Thursday, March 31, 2011

Yale Service Tour to the DR -- Epilogue

Saturday, March 18

Early in the morning, Tyler and I got up to go to the airport.  We were to fly out at 8 to meet Lisa and the other kids in Puerto Rico for a quick beach vacation with the whole family.

As we went through customs in San Juan that morning, we were picked for screening by customs.  We were pulled aside and the customs officer started going through out bags. The clothes he saw did not look to him like resort clothes, so he asked us where we had been and what we had done in the Dominican Republic. We started by telling him that we had taught music at a school.

"In Santo Domingo?" he asked.   No, we said, Las Charcas, near San Juan de la Maguana.

Were you there alone? No, we were with a group. We explained the clinic, the house and the other educational projects

Was this a church group?  No, we said, a college group ... Students and alumni.

Which school?  Yale.

I didn't know schools like Yale would do such things. How many people went?  About 90, we said.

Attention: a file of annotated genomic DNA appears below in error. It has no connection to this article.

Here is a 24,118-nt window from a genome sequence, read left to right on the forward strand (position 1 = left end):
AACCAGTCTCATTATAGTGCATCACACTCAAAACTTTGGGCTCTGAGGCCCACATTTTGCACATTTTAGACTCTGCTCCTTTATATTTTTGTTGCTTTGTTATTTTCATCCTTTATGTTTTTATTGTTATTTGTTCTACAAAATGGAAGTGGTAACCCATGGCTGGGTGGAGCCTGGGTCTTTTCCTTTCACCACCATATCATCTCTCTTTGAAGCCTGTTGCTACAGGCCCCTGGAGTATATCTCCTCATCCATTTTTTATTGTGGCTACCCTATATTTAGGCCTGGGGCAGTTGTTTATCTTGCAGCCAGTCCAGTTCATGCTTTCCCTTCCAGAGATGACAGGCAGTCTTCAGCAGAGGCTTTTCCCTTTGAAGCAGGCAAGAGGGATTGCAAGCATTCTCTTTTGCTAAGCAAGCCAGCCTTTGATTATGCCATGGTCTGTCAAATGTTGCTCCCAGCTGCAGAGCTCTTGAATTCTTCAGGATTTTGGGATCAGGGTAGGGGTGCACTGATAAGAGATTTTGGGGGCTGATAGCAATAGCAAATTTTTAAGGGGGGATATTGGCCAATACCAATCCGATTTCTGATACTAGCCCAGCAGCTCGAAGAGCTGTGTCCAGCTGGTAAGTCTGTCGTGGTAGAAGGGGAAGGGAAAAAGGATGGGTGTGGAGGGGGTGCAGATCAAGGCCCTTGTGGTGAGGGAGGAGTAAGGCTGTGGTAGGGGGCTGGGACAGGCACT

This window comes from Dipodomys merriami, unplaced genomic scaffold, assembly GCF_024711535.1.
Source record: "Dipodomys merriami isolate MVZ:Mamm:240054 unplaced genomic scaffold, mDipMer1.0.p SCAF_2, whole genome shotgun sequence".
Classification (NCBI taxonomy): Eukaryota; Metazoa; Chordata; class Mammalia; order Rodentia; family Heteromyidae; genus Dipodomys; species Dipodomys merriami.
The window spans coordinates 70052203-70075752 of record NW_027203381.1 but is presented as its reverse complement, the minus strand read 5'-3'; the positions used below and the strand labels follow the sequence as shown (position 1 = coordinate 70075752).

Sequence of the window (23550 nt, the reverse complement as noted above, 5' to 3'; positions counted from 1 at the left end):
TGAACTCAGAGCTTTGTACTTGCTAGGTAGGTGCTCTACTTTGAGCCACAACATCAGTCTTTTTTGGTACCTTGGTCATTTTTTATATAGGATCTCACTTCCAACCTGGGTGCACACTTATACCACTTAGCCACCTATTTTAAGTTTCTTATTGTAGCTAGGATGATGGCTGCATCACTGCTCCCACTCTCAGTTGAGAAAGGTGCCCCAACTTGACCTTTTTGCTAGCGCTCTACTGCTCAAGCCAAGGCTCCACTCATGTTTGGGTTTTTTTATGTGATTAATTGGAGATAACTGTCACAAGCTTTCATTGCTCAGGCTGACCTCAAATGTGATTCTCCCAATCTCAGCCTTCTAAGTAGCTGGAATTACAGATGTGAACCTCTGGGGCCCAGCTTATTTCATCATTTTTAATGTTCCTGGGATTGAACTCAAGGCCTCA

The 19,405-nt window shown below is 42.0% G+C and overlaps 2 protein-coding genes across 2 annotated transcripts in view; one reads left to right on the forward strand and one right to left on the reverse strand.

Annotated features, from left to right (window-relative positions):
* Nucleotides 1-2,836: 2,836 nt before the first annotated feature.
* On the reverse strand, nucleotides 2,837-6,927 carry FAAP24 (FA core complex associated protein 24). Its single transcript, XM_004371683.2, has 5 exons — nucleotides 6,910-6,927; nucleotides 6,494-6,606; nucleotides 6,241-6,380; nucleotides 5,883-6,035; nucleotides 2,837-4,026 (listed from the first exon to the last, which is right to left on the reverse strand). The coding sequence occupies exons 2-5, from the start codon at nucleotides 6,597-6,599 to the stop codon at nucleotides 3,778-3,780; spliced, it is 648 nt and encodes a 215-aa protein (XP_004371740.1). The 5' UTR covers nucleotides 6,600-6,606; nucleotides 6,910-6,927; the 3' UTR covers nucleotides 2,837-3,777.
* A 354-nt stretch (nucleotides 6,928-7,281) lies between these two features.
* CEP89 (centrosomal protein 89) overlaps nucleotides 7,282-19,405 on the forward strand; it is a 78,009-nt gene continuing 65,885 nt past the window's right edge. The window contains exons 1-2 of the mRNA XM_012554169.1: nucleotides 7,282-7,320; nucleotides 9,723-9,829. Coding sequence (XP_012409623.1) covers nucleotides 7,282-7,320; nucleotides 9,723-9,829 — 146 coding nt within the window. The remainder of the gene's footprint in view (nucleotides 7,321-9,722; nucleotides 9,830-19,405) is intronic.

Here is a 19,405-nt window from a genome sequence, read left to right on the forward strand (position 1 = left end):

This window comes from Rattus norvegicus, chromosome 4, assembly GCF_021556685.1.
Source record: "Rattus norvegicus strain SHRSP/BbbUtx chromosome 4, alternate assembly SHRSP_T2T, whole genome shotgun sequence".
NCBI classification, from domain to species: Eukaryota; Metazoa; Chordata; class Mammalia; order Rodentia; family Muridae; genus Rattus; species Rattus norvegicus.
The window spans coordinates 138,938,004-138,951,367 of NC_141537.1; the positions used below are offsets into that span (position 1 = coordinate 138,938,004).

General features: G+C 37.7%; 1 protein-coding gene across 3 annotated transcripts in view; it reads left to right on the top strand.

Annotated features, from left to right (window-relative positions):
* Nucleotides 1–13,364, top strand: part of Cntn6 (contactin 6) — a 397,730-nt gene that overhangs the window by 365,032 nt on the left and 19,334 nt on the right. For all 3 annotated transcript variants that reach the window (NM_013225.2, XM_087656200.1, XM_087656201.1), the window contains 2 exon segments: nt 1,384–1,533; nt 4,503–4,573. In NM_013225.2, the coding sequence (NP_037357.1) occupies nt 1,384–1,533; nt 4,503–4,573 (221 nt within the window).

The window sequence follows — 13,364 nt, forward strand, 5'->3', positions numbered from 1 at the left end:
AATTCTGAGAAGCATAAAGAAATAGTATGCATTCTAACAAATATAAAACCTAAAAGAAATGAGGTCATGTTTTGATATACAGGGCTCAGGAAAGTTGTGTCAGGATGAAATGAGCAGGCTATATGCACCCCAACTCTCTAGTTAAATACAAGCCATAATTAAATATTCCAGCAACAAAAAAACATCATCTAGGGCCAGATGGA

Did other people bring their kids, because your son is pretty young?  Yes, we said, other kids were there.

And, you said Yale did this?  That's right. 

He then grew quiet. He looked at me and Tyler.  His eyes began to water.  "I know San Juan de la Maguana," he said.  "Thank you for coming to the Caribbean to do this work.  Please keep doing it."

With that he zipped up our bags and told us we could go.


So, if  you've read the posts about the DR, you now have a glimpse from my point of view of what it was like.  What do you think?  Interested in participating in a trip like this?

-- Tim

1 comment:

  1. Tim,

    Thank you for passing on that touching experience!! Your son did a great job teaching music - I am sure that many students will never forget that - as well as your work and the entire groups projects. It was wonderful to meet such compassionate volunteers!

    My airport experience just consisted of the customs inspector trying to stop me coming into the DR. He asked very sternly what was in the big grey container that I was wheeling through the airport. When I said it was materials to fight Cholera he just immediately flagged me through and moved away from me with a totally different look on his face :)

    Another memory that really sticks with me is the joy of the fellow whose family was getting the new house we built. He was literally jumping up and down clapping his hands with a huge grin on his face when we told him that it was almost finished. Such a sweet guy -I am very happy for him and his family!

    Also, keep on the look out for our new 2012 programs for YASC - to be announced soon!!!

    Best - Connie